Winner, Black and White Every day in early spring, Mats walked in the forest near his home in Bashult, southern Sweden, enjoying the company of a pair of Eurasian pygmy owls – until the night he found one of them lying dead on the forest floor. Pygmy owls, with their distinctive rounded heads and lack of ear tufts, are the smallest owls in Europe, barely 19 centimetres (7½ inches) long, though with large feet that enable them to carry prey almost as big as themselves. He found this owl dead, too, and suspects that it and its mate may have been killed by one of the larger owls in the forest, not for food but because, in the breeding season, it didn’t tolerate other birds of prey in its territory.
8/10 The pangolin pit, Paul Hilton, UK/AUSTRALIA
Winner, The Wildlife Photojournalist Award: Single image Nothing prepared Paul for what he saw: some 4,000 defrosting pangolins (5 tons) from one of the largest seizures of the animals on record. These Asian victims, mostly Sunda pangolins, were part of a huge seizure – a joint operation between Indonesia’s police and the World Conservation Society – found hidden in a shipping container behind a façade of frozen fish, ready for export from the major port of Belawan in Sumatra. The dead pangolins were driven to a specially dug pit and then incinerated. The live ones were taken north and released in the rainforest. ‘Wildlife crime is big business,’ says Paul. ‘It will stop only when the demand stops.’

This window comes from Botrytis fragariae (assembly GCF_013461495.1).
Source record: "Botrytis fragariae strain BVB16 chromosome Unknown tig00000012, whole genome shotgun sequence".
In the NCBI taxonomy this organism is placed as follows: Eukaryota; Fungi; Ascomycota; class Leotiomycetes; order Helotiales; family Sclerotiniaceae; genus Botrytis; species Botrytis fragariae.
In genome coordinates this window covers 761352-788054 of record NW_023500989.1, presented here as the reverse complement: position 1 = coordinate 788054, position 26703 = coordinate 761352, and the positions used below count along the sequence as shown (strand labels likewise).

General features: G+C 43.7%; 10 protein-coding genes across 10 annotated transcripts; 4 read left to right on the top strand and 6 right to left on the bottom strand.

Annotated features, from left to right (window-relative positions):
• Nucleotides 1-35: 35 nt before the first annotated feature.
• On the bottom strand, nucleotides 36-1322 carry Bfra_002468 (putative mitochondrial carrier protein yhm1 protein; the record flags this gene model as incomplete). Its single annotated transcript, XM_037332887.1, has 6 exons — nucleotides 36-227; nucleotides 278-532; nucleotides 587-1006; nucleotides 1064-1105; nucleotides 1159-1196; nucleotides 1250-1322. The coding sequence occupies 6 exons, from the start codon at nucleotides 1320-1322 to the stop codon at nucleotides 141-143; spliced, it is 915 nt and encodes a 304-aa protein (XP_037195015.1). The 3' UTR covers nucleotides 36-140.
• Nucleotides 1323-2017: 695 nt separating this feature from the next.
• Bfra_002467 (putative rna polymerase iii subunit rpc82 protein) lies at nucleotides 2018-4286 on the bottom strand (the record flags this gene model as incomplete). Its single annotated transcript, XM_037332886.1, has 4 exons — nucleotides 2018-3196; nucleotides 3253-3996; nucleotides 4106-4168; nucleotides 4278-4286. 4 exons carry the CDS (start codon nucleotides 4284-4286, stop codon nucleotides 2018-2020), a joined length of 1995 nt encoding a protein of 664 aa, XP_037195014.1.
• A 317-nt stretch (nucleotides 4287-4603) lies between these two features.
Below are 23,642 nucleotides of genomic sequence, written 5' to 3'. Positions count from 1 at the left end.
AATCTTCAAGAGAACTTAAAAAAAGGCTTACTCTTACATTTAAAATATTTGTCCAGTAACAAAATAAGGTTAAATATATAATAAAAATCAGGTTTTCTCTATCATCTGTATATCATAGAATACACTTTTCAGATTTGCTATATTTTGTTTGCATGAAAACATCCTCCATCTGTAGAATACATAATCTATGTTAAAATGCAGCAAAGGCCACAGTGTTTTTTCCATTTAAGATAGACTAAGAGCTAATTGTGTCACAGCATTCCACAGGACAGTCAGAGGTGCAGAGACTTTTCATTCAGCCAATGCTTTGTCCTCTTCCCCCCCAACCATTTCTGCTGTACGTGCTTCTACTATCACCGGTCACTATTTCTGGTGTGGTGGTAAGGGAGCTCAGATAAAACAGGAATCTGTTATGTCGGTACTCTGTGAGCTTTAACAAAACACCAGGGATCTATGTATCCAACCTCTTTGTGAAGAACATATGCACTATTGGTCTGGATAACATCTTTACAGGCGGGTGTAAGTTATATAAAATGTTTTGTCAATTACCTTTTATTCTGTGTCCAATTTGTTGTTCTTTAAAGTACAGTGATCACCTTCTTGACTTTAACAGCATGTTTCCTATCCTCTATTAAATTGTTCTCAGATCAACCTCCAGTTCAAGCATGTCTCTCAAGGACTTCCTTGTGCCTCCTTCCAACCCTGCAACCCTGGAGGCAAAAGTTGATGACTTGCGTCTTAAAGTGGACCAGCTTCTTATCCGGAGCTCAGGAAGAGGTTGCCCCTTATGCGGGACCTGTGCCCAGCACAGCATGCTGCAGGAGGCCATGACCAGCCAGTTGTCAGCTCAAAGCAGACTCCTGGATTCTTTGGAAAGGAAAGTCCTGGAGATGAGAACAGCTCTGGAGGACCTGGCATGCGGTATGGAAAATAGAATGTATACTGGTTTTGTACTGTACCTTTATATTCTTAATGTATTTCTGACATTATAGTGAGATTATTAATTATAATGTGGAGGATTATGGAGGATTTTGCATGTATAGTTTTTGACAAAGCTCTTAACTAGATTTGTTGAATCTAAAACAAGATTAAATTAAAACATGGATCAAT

9/10 Wind composition, Valter Binotto, ITALY
Winner, Plants and Fungi With every gust of wind, showers of pollen were released, lit up by the winter sunshine. The hazel tree was near Valter’s home in northern Italy, and to create the dark background, he positioned himself to backlight the flowers. Hazel has both male and female flowers on the same tree, though the pollen must be transferred between trees for fertilization. And now recent research suggests that bees may also play a role. The catkins are an important source of pollen for early bees and have a bee‐friendly structure, while the red colour of the female flowers may entice insects to land on them. ‘The hardest part was capturing the female flowers motionless while the catkins were moving,’ explains Valter. ‘I searched for flowers on a short branch that was more stable.’ Using a long exposure to capture the pollen’s flight and a reflector to highlight the catkins, he took many pictures before the wind finally delivered the composition he had in mind.
10/10 Entwined lives, Tim Laman, USA
Winner, Wildlife Photographer of the Year 2016 A young male orangutan makes the 30-metre (100-foot) climb up the thickest root of the strangler fig that has entwined itself around a tree emerging high above the canopy. The backdrop is the rich rainforest of the Gunung Palung National Park, in West Kalimantan, one of the few protected orangutan strongholds in Indonesian Borneo. He had to do three days of climbing up and down himself, by rope, to place in position several GoPro cameras that he could trigger remotely to give him a chance of not only a wide‐ angle view of the forest below but also a view of the orangutan’s face from above. This shot was the one he had long visualized, looking down on the orangutan within its forest home.
Ms Cressy spent six hours in two different hospitals, CBS news reports, and said she was not happy with the level of medical attention she was given at the zoo.
According to the zoo, Ms Cressy was offered an ambulance to take her to hospital, which she declined.Reuse content